Statistical analysis

All data were expressed as means ± standard deviation (SD), and an independent-sample t-test was used to evaluate data using Graph Prism software (GraphPad Software, San Diego, CA, USA). The statistical significance was set at p < 0.05, indicated by an asterisk (*), and the extremely significant difference was set at p < 0.01, indicated by a double asterisk (**).

Availability of data and materials

The data involving in the manuscript can be obtained from the corresponding author upon reasonable request.



Days post infection


Duck Tembusu virus

ELD50 :

Median embryo lethal dose


Enzyme-linked immune sorbent assay


Interferon gamma


Interleukin 2


Phosphate-buffered saline


Quantitative real-time polymerase chain reaction


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We are grateful to researcher Zejun Li from Shanghai Veterinary Research Institute, Chinese Academy of Agricultural Sciences for sharing with us their DTMUV strain. We thank all the anonymous reviewers from the journal for their helpful comments.


This research was supported by National Key Research and Development Program (Grants No. 2016YFD0500106) and Funds of Shandong “Double Tops” Program. These two programs supported entirely this project starting from the design of study, sample collection, analysis and interpretation of data. China Postdoctoral Science Foundation funded project to Ning Li (Grants No. 2019 M652450).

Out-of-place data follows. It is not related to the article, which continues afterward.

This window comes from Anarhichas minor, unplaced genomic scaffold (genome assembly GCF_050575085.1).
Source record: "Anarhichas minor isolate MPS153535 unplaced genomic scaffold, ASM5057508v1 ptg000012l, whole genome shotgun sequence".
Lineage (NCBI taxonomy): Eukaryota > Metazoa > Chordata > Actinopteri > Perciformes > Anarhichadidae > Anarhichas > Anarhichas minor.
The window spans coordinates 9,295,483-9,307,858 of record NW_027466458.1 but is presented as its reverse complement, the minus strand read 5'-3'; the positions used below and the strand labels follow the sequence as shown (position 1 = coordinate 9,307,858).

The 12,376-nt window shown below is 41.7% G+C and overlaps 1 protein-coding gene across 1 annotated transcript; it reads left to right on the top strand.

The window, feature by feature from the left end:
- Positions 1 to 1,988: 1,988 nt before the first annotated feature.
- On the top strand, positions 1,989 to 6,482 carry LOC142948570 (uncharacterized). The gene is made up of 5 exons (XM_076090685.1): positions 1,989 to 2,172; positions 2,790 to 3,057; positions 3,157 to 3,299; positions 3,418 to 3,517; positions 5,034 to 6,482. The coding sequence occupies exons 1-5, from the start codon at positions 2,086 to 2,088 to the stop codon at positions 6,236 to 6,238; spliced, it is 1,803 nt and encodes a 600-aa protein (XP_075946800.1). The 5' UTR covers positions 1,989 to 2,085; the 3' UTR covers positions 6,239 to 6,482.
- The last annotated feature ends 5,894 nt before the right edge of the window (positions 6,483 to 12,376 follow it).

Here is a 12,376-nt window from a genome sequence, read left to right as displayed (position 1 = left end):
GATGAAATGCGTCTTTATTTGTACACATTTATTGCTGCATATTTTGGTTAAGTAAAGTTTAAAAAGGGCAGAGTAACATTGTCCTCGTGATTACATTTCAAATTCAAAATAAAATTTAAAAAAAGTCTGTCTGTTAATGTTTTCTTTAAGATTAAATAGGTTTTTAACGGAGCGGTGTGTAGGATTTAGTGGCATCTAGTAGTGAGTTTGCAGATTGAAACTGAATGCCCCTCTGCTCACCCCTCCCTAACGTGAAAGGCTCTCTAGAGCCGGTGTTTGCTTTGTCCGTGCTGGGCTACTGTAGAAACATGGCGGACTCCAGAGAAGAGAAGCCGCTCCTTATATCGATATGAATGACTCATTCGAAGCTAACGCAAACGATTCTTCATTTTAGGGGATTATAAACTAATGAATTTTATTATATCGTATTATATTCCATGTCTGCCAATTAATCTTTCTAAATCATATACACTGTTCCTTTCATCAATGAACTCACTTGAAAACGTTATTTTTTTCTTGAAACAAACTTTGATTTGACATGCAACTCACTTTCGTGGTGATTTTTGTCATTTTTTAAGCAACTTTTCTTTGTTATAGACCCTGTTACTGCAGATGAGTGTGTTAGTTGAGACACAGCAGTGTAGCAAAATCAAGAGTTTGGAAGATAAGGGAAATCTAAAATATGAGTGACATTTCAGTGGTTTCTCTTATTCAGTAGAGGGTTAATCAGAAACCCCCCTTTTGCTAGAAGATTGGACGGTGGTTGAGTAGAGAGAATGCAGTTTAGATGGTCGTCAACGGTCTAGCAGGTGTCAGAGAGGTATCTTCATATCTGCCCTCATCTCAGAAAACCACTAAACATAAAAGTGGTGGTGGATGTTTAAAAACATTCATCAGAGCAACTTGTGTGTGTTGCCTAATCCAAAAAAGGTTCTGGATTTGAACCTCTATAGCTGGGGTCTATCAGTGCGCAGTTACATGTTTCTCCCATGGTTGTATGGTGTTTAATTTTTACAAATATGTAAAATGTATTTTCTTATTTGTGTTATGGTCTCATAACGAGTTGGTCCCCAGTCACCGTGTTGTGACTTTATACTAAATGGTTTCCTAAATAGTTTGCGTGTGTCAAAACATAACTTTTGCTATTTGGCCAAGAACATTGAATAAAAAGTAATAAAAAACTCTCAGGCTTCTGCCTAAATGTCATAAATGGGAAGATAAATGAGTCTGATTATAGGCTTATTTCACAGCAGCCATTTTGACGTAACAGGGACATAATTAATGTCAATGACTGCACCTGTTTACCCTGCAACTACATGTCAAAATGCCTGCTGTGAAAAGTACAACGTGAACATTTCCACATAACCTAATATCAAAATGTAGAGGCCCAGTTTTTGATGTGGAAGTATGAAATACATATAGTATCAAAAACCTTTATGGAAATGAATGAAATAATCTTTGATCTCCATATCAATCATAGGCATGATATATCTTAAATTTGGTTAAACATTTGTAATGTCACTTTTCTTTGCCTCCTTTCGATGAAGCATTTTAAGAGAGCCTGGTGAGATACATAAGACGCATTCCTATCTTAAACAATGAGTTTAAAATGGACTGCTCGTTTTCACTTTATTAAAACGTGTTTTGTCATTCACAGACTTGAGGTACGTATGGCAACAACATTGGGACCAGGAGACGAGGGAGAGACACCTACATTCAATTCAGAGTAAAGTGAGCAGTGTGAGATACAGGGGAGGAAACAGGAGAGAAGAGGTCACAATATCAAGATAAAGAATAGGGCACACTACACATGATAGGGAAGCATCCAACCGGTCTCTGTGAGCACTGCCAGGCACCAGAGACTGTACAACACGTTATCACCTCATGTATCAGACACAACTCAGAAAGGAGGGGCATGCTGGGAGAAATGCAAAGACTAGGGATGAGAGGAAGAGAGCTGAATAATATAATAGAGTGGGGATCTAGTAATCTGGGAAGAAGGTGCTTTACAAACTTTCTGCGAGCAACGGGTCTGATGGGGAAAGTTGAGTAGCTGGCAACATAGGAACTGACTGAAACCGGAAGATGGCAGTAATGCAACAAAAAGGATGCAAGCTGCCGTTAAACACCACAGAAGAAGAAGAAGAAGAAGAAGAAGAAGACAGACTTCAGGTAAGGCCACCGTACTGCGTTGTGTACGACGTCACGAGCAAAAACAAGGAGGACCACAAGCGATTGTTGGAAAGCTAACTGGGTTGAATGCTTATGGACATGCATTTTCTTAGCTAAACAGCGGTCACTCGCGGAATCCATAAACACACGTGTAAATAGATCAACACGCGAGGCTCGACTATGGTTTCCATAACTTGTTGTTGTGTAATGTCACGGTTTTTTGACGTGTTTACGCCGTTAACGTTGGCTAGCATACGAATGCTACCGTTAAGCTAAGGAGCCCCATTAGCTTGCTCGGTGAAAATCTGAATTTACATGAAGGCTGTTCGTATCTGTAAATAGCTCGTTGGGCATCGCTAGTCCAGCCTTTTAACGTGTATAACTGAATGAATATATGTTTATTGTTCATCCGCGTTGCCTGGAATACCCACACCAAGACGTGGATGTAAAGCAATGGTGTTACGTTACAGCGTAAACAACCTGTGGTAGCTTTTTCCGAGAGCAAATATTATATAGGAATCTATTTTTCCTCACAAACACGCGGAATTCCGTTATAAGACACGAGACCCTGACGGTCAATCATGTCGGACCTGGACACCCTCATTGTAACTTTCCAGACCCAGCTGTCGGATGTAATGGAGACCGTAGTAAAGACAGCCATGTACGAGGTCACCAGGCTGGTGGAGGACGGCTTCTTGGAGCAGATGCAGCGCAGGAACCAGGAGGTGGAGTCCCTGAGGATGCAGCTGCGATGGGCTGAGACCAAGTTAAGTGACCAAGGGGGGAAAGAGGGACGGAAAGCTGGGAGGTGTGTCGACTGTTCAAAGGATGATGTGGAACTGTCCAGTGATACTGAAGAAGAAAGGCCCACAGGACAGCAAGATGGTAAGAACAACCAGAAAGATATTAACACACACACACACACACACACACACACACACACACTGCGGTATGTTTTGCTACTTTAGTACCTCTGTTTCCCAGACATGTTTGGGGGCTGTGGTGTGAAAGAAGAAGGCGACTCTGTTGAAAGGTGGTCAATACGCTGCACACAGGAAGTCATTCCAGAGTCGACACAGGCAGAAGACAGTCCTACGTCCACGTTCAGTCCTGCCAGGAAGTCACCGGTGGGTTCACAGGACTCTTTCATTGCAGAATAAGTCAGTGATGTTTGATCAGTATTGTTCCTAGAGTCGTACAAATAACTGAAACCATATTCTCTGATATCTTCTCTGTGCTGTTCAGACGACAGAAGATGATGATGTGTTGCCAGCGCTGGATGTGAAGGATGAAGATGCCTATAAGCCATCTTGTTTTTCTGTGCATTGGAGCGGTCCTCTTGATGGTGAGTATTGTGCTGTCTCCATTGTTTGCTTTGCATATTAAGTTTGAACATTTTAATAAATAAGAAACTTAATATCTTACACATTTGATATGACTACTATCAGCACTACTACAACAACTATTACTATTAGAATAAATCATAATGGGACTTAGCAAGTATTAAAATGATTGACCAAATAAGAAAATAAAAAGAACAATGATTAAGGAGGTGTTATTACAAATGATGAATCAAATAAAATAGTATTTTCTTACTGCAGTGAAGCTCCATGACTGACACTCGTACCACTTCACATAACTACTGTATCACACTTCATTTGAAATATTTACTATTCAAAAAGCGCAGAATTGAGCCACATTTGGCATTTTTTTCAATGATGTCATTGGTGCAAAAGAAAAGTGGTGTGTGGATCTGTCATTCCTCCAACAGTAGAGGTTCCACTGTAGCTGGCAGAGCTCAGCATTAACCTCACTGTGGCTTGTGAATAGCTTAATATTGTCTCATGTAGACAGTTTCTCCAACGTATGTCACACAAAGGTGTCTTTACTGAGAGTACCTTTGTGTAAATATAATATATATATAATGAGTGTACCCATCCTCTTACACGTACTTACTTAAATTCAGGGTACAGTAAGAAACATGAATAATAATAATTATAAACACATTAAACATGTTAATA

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CL performed the experiment and writed the manuscript, RL and XL collected and analyzed data, NL and SL conceived the study and reviewed the manuscript. All authors have read and approved the manuscript.

Corresponding authors

Correspondence to Ning Li or Sidang Liu.

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All animal experiments in this study were approved by the Ethics Committee on animals of Shandong Agricultural University (SDAUA-2015-012). The feeding and care of all ducks were according to the approved guidelines.

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The authors declare that they have no competing interests.

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Lv, C., Li, R., Liu, X. et al. Pathogenicity comparison of duck Tembusu virus in different aged Cherry Valley breeding ducks. BMC Vet Res 15, 282 (2019).

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  • Duck Tembusu virus
  • Breeding duck
  • Age
  • Pathogenicity